Genetics Notice that when Lilly is crossed with Herman, we would predict that half

Genetics Notice that when Lilly is crossed with Herman, we would predict that half the offspring would be “Ww”, the other half would be “ww” Half “Ww”, Heterozygous, and will have a widows peak Half “ww”, Homozygous, and will not have a widows peak W w w Ww ww

Genetics Another possibility is that Lilly might be “WW”, homozygous dominant. Assume Lilly is

Genetics Another possibility is that Lilly might be “WW”, homozygous dominant. Assume Lilly is homozygous dominant WW W W w Ww Ww Assume Herman is homoozygous ww Notice that all the offspring are heterozygous and will have a widows peak

Genetics So which is true? Is Lilly homozygous dominant (WW) or is she heterozygous

Genetics So which is true? Is Lilly homozygous dominant (WW) or is she heterozygous (Ww)? W w w Ww ww W W w Ww Ww

If Lilly were heterozygous, then 1/ of their 2 offspring should have a widows

If Lilly were heterozygous, then 1/ of their 2 offspring should have a widows peak, 1/2 shouldn’t W w w Ww ww If Lilly were homozygous, all of their children will have a widows peak W W w Ww Ww

Recall that Herman and Lilly had another offspring, Marylin. She had no widows peak,

Recall that Herman and Lilly had another offspring, Marylin. She had no widows peak, therefore, Lilly must be heterozygous.

Genetics & Punnett Squares Now let’s look at two other basic kinds of genes,

Genetics & Punnett Squares Now let’s look at two other basic kinds of genes, Incomplete dominance and Codominance: – Incomplete dominance - Genes that work together to produce a third trait where the alleles are blended – Like a red flower crossed with a white flower produces a pink flower

Genetics & Punnett Squares – Codominant - Genes that work together to produce a

Genetics & Punnett Squares – Codominant - Genes that work together to produce a third trait where both alleles contribute to the trait – Like a red flower crossed with a white flower produces a red and white flower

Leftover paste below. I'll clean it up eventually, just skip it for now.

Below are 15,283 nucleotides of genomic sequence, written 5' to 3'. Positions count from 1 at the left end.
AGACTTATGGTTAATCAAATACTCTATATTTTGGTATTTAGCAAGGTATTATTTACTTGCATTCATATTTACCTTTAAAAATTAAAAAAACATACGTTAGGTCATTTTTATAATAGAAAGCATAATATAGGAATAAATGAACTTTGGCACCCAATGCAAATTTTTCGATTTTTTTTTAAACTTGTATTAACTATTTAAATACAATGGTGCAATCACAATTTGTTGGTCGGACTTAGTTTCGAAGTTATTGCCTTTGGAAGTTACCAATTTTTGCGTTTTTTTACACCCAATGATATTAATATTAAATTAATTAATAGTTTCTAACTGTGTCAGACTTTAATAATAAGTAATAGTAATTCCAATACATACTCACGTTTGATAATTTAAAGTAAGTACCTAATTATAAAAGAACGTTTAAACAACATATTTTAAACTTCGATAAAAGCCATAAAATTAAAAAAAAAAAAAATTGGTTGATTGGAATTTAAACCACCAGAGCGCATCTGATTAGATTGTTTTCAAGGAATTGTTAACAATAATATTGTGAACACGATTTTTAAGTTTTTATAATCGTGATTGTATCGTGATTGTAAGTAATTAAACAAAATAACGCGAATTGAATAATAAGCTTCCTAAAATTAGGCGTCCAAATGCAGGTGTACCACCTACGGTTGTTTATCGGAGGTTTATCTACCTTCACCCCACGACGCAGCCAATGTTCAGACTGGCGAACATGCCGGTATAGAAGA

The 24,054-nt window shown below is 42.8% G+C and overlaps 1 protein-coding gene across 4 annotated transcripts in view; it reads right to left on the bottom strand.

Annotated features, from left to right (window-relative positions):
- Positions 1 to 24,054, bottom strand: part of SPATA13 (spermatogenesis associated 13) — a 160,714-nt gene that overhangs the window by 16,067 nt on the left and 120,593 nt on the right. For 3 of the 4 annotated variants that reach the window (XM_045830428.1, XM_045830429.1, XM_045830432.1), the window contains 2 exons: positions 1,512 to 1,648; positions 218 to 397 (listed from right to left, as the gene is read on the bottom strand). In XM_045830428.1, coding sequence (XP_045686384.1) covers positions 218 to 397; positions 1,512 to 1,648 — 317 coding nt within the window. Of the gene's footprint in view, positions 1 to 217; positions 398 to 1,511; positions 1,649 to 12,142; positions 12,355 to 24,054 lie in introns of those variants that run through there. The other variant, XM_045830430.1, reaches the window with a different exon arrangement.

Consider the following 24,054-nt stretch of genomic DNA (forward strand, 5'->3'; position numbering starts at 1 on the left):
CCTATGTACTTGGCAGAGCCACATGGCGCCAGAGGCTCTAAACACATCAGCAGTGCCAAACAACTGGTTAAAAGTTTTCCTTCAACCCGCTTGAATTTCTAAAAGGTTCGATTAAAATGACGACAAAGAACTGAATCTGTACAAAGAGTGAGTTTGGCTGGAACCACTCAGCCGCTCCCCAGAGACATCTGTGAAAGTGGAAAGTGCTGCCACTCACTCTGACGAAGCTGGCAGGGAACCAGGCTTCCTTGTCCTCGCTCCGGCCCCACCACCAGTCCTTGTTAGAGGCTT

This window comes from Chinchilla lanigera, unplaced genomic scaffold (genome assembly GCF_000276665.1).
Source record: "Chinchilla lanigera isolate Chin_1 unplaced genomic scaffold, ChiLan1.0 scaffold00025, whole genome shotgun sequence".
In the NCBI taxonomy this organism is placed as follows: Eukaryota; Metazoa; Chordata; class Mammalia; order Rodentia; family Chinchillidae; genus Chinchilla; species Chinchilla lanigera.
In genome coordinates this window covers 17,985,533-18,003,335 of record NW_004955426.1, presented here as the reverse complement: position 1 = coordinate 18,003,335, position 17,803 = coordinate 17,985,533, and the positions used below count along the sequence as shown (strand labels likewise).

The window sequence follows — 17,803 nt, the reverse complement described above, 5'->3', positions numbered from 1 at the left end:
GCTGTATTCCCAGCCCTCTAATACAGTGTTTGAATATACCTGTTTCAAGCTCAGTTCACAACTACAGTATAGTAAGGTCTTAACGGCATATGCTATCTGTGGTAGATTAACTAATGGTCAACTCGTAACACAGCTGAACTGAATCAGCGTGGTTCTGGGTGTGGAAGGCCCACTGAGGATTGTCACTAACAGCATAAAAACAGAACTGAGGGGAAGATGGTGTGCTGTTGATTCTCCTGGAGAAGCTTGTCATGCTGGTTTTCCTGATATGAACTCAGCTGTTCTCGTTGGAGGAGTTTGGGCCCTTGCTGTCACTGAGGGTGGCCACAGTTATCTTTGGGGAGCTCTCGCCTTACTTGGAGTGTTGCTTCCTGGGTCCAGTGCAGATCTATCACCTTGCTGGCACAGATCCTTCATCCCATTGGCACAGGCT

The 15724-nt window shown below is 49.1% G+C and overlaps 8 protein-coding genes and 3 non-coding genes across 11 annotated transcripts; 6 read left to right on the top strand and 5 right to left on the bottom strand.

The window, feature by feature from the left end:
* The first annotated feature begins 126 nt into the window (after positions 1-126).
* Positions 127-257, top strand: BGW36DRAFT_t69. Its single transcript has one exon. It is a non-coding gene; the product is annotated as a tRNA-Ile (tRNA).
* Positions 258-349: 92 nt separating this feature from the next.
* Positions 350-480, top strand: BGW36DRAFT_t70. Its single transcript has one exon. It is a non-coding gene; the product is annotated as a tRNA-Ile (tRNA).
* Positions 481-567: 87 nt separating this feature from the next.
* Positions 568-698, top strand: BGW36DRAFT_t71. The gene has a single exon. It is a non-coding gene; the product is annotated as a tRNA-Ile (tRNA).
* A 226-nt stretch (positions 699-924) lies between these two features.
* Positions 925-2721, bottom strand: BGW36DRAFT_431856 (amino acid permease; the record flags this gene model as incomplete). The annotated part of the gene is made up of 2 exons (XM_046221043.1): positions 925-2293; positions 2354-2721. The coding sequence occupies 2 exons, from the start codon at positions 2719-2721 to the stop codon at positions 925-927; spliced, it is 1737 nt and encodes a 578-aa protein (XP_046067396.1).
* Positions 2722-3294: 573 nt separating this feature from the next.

Genetics Hair color can be an example Prince Charming is blond Snow White has

Genetics Hair color can be an example Prince Charming is blond Snow White has black hair

Genetics What color hair will the offspring of Prince Charming and Snow White have?

Genetics What color hair will the offspring of Prince Charming and Snow White have?

Genetics Hair color is different from widows peak, no color is truly dominant. In

Genetics Hair color is different from widows peak, no color is truly dominant. In Fairy tales… – Brown and blond are two, true traits – Homozygous conditions produce either brown or blond hair – Heterozygous conditions produce red hair

Genetics For Snow White to have brown hair she must be homozygous dominant, “BB”,

Genetics For Snow White to have brown hair she must be homozygous dominant, “BB”, a blond Prince Charmin must be homozygous recessive, “bb”. B B b Bb Bb

Genetics All the offspring from Prince Charming and Snow White will therefore be heterozygous,

Genetics All the offspring from Prince Charming and Snow White will therefore be heterozygous, “Bb”, and since hair color is codominant…. . all their children will have red hair. +

That’s all for now!

That’s all for now!